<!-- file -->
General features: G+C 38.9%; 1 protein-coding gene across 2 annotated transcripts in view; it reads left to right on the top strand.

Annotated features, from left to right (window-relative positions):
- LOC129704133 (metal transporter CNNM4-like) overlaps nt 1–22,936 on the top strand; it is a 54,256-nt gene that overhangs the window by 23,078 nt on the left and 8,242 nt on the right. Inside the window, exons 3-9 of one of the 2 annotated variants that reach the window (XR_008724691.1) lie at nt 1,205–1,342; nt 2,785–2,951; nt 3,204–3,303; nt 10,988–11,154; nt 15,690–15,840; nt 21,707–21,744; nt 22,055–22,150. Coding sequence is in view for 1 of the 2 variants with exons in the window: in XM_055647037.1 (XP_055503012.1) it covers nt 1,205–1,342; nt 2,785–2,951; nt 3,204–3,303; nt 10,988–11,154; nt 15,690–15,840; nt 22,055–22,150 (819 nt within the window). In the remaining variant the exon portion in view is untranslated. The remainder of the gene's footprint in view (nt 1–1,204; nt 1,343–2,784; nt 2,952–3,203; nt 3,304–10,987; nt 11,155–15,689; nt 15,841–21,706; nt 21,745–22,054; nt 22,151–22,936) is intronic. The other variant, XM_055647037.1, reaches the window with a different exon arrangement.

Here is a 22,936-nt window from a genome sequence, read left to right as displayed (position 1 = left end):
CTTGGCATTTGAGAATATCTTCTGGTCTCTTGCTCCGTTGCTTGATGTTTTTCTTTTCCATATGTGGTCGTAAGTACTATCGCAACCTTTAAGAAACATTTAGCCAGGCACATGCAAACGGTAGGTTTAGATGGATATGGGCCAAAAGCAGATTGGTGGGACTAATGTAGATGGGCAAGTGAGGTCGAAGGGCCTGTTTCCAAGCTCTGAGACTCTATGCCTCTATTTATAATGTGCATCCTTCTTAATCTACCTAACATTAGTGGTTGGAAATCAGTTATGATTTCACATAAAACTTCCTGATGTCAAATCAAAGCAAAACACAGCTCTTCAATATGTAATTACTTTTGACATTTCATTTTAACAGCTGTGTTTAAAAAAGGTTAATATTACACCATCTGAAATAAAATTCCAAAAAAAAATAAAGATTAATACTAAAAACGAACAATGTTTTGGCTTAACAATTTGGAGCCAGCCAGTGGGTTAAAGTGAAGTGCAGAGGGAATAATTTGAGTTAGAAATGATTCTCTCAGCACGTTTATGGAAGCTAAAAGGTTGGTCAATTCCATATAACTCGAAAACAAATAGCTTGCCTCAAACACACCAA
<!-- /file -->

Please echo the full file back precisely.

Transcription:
General features: G+C 38.9%; 1 protein-coding gene across 2 annotated transcripts in view; it reads left to right on the top strand.

Annotated features, from left to right (window-relative positions):
- LOC129704133 (metal transporter CNNM4-like) overlaps nt 1–22,936 on the top strand; it is a 54,256-nt gene that overhangs the window by 23,078 nt on the left and 8,242 nt on the right. Inside the window, exons 3-9 of one of the 2 annotated variants that reach the window (XR_008724691.1) lie at nt 1,205–1,342; nt 2,785–2,951; nt 3,204–3,303; nt 10,988–11,154; nt 15,690–15,840; nt 21,707–21,744; nt 22,055–22,150. Coding sequence is in view for 1 of the 2 variants with exons in the window: in XM_055647037.1 (XP_055503012.1) it covers nt 1,205–1,342; nt 2,785–2,951; nt 3,204–3,303; nt 10,988–11,154; nt 15,690–15,840; nt 22,055–22,150 (819 nt within the window). In the remaining variant the exon portion in view is untranslated. The remainder of the gene's footprint in view (nt 1–1,204; nt 1,343–2,784; nt 2,952–3,203; nt 3,304–10,987; nt 11,155–15,689; nt 15,841–21,706; nt 21,745–22,054; nt 22,151–22,936) is intronic. The other variant, XM_055647037.1, reaches the window with a different exon arrangement.

Here is a 22,936-nt window from a genome sequence, read left to right as displayed (position 1 = left end):
CTTGGCATTTGAGAATATCTTCTGGTCTCTTGCTCCGTTGCTTGATGTTTTTCTTTTCCATATGTGGTCGTAAGTACTATCGCAACCTTTAAGAAACATTTAGCCAGGCACATGCAAACGGTAGGTTTAGATGGATATGGGCCAAAAGCAGATTGGTGGGACTAATGTAGATGGGCAAGTGAGGTCGAAGGGCCTGTTTCCAAGCTCTGAGACTCTATGCCTCTATTTATAATGTGCATCCTTCTTAATCTACCTAACATTAGTGGTTGGAAATCAGTTATGATTTCACATAAAACTTCCTGATGTCAAATCAAAGCAAAACACAGCTCTTCAATATGTAATTACTTTTGACATTTCATTTTAACAGCTGTGTTTAAAAAAGGTTAATATTACACCATCTGAAATAAAATTCCAAAAAAAAATAAAGATTAATACTAAAAACGAACAATGTTTTGGCTTAACAATTTGGAGCCAGCCAGTGGGTTAAAGTGAAGTGCAGAGGGAATAATTTGAGTTAGAAATGATTCTCTCAGCACGTTTATGGAAGCTAAAAGGTTGGTCAATTCCATATAACTCGAAAACAAATAGCTTGCCTCAAACACACCAA